Irritable bowel syndrome (IBS) is characterized by digestive tract malfunction, including diarrhea, constipation, bloating, abdominal cramps, nausea, and gas. The condition is estimated to affect 20% to 30% of the American population.
Root causes associated with IBS include stress, a diet high in refined sugars, low in fiber, food sensitivities or allergies, candida overgrowth, dysbiosis, or parasite infections. A new study published in the BMJ (British Medical Journal) Open Gastroenterology has also found that IBS is linked with low levels of vitamin D.
In a study conducted by researchers at the University of Sheffield in the U.K., 82% of the 51 IBS patients tested had inadequate vitamin D levels. For the study, the participants were randomly given a placebo tablet, vitamin D supplements, or a combination of probiotics and vitamin D for a 12-week period.
The low vitamin D status also affected the IBS sufferer’s perception of quality of life, which was measured by the extent the person had reported IBS would impact their life.
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“Clinicians and patients currently have to work together and use trial and error to manage the condition and this may take years with no guarantee of success,” explained lead study author Dr. Bernard Corfe. “Our work has shown that most IBS sufferers in our trial had insufficient levels of vitamin D.”
IBS is thought to account for 10% of general practitioner visits, and it can lead to hospital appointments and lost workdays. One of the study researchers, Vicky Grant, has suffered from IBS for over 30 years and has found other treatments ineffective. After taking a high dose of vitamin D3 (cholecalciferol) supplementation every day for five years, Grant reported significant symptom reduction.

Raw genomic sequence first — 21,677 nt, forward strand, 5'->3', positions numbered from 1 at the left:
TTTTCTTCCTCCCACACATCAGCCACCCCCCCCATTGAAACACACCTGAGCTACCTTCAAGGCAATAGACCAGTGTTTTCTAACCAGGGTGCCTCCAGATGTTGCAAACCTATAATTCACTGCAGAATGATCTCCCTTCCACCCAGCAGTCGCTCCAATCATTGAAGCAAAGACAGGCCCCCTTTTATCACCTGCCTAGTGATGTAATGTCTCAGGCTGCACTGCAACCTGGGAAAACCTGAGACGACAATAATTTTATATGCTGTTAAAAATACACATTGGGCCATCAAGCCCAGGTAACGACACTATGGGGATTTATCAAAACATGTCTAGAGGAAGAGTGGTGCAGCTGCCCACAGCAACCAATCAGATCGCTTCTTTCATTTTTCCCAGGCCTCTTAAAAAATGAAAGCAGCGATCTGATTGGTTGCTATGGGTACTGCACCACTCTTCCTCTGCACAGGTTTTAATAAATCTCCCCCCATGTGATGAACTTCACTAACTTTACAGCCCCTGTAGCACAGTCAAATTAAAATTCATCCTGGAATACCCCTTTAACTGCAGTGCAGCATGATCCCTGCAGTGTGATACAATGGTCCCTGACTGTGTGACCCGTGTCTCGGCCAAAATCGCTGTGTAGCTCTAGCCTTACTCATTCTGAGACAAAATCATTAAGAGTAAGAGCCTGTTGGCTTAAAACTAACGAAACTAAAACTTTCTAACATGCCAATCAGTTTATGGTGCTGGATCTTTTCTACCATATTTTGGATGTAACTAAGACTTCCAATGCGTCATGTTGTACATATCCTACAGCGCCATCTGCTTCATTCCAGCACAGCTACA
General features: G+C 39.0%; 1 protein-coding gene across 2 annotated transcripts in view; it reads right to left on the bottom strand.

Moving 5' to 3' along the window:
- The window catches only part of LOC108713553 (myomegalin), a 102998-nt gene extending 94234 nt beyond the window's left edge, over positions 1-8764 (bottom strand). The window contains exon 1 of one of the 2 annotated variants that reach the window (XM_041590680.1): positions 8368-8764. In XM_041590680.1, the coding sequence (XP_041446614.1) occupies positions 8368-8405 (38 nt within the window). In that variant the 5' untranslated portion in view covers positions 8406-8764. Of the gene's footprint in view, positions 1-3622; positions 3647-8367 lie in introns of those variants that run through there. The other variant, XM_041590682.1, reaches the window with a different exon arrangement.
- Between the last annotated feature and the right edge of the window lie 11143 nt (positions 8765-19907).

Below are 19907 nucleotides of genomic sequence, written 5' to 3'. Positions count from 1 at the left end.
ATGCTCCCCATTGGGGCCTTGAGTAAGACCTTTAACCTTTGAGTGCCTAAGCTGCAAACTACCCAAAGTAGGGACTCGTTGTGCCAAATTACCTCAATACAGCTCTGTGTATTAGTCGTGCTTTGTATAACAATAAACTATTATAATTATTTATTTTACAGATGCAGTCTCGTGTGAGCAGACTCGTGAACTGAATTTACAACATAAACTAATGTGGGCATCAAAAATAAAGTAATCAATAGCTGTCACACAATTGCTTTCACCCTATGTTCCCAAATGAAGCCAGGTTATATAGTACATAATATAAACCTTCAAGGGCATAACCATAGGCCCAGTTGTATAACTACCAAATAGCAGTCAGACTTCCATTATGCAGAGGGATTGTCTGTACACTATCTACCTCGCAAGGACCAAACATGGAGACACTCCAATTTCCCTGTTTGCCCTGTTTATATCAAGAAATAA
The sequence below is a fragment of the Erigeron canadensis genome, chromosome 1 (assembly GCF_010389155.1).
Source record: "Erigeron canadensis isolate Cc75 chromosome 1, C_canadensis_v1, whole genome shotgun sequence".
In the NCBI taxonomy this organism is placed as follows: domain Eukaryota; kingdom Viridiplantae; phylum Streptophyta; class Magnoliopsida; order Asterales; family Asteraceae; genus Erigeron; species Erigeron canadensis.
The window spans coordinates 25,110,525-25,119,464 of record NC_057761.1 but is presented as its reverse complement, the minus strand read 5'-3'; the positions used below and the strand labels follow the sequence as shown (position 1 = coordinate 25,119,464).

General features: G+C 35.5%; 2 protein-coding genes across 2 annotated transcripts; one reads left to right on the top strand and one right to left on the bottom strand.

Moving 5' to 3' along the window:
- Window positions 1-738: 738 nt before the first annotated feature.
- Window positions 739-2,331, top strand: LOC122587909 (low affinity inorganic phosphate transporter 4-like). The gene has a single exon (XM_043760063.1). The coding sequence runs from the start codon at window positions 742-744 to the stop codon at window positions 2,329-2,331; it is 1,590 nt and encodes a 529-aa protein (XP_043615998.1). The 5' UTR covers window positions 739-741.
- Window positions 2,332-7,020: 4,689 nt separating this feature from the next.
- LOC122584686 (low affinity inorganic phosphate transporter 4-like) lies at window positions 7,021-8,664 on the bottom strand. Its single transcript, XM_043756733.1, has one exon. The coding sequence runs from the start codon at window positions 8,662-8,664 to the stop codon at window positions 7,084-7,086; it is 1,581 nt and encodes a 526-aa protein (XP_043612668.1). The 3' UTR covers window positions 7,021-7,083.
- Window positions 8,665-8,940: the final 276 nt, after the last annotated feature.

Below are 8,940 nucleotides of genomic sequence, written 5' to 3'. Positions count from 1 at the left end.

The research team plans to conduct larger clinical trials. They suggest that people with IBS should consult their doctor about possible low vitamin D levels. Vitamin D testing and vitamin D supplementation may go a long way in the treatment of IBS.
“Our data provide a potential new insight into the condition and importantly a new way to try to manage it,” added Dr. Corfe. “As a result of this exploratory study, we’re now able to design and justify a larger and more definitive clinical trials.”
Vitamin D3 supplementation can benefit other conditions, including depression, obese or overweight individuals, bone conditions, chronic fatigue, high blood pressure, heart disease, kidney disease, and other gut conditions such as celiac disease, Crohn’s disease, and inflammatory bowel disease. Natural vitamin D3 is also obtained from sunlight and some foods like eggs, cod, shrimp, and sardines.
Besides vitamin D3, other effective supplementation for IBS includes peppermint oil, gentian root, digestive enzymes, ginger root, aloe vera juice, diamine oxidase (DAO) enzyme, pau d’arco, slippery elm, skullcap, betaine HCl (hydrochloric acid), and a high-quality probiotic. People may also benefit from probiotic foods such as kefir, kimchi, sauerkraut, or kombucha.
This article was republished with permission from doctorshealthpress.com.
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